School officials in Prince William County, Virginia, are planning to solicit student, staff and parent feedback on potential changes to the county’s bell schedules in the coming weeks.
The school system is planning to deploy its feedback surveys around April 25 with a two-week administration window.
The school board said it will then use the survey results to evaluate the level of support given to each of the potential changes to school start times. Any approved changes would be implemented for the 2023-24 school year, according to a presentation provided to the school board Wednesday night.
Four potential scheduling models were presented to the school board and crafted using information from the American Academy of Sleep Medicine and the American Academy of Pediatrics, which recommend starting middle and high school after 8:30 a.m.
Research presented also said that delayed school start times could decrease traffic accidents involving adolescent drivers.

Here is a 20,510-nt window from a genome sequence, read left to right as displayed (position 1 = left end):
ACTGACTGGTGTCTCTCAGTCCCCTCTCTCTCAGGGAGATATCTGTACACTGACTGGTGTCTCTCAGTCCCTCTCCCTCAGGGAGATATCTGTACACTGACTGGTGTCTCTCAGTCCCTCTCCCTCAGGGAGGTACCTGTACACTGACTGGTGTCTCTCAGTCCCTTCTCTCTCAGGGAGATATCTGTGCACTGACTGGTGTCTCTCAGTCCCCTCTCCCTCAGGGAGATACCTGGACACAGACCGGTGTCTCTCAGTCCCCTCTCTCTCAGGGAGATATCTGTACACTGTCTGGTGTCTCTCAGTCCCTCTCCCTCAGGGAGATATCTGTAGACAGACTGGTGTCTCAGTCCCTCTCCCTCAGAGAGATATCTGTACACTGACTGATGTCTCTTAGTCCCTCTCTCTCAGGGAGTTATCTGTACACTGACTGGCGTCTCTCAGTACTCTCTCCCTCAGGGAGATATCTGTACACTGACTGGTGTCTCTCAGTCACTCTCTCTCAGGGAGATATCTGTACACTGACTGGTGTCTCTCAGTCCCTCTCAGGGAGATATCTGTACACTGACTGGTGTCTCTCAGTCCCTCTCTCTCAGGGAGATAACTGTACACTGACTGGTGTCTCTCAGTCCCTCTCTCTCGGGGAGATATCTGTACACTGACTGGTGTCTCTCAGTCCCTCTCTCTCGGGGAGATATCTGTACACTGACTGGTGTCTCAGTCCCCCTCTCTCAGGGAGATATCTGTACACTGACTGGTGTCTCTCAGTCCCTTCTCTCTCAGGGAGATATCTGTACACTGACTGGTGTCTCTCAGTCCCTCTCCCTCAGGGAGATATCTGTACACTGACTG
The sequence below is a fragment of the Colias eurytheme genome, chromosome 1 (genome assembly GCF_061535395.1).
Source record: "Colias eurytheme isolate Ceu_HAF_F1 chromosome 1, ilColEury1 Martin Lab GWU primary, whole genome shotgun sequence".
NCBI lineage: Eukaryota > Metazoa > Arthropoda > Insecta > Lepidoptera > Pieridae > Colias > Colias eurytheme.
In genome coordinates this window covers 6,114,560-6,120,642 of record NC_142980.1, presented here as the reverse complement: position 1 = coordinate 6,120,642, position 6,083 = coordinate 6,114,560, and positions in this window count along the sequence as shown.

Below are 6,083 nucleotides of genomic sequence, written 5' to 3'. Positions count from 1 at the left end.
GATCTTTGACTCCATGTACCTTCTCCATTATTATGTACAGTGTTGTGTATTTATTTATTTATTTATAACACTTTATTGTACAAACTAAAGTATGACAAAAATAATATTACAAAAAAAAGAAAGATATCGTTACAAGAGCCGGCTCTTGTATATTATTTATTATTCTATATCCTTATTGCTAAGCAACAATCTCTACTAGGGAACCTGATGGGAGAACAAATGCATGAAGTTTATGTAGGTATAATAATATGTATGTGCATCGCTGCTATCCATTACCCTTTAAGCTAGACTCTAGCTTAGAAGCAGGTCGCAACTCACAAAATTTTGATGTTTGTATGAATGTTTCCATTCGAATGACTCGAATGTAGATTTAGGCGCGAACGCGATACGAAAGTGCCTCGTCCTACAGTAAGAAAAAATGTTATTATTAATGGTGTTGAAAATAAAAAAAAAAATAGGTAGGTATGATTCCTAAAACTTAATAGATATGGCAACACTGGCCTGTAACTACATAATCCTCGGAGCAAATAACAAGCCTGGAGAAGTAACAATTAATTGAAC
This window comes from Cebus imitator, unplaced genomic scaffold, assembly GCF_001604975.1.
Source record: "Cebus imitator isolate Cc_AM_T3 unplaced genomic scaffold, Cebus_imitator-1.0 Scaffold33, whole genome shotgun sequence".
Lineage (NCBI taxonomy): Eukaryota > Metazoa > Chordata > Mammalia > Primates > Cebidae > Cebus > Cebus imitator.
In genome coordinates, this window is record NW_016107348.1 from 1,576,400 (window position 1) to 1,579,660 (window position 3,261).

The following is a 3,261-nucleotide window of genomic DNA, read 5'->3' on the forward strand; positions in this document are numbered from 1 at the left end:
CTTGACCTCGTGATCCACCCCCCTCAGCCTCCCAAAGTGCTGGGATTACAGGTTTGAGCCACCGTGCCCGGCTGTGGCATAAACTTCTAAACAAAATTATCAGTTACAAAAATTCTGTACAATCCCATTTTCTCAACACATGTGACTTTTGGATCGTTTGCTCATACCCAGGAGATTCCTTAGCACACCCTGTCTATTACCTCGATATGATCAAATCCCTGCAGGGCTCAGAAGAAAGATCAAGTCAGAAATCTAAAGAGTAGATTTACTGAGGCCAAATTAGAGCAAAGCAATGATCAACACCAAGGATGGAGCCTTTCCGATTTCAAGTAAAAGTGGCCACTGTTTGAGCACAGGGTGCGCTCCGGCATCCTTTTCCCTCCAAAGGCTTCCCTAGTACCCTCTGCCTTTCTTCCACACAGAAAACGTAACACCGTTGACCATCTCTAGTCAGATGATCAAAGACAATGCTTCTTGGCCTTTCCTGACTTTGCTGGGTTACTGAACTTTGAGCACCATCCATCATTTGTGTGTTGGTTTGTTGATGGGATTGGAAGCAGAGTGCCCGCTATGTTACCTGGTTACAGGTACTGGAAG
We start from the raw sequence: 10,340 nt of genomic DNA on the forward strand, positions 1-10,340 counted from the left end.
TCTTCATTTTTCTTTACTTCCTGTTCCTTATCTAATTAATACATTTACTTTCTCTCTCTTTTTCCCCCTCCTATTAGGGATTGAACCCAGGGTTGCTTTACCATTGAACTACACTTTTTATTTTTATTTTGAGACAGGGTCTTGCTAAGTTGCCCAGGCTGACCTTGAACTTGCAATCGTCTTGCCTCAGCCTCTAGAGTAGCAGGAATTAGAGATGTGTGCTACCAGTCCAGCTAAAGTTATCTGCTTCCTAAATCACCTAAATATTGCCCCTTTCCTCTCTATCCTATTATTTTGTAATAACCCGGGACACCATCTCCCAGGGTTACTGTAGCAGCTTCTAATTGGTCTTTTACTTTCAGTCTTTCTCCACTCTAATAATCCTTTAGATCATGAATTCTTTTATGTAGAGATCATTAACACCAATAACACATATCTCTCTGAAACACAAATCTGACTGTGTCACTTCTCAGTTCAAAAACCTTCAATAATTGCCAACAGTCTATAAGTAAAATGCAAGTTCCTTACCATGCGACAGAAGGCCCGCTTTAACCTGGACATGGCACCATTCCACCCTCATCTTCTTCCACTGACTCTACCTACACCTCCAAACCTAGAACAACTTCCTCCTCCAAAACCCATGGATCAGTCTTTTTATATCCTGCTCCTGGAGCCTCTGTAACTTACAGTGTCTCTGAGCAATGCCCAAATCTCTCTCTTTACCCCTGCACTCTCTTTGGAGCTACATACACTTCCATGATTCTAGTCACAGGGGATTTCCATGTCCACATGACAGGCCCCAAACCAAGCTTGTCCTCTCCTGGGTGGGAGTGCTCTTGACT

The update is the latest in the county’s efforts to explore potential changes to school start times. It started looking into start time changes in January 2020.
Currently, high schools begin the day first, followed by middle school and then elementary school.
Proposed changes include:
- Starting high schools later and making elementary schools start the day first, while keeping middle schools at the same time
- Keeping the current order of school start times (high, middle, elementary) while delaying start times until 8:30 a.m.
- Starting with elementary, middle and then high schools and starting no earlier than 8:30 a.m.
- Starting high school and middle school at the same time, not earlier than 8:30, and starting elementary school earlier
School officials also detailed the cost of each potential change, the impact it may have on the community and school employees and any additional things to consider, such as whether the schedule change would impact extracurricular activities.
Jennifer Cassata, the school district’s director of research, accountability and strategic planning, said proposed recommendations stem from sleep science literature.
“The research strongly says that it’s critical to take steps to involve the community from the outset to ensure that any changes do not create unintended consequences or inequities,” Cassata said.
More information about the options under consideration are available online.
(EDITOR’S NOTE: This story has been updated to reflect the correct day of the Prince William County school board meeting.)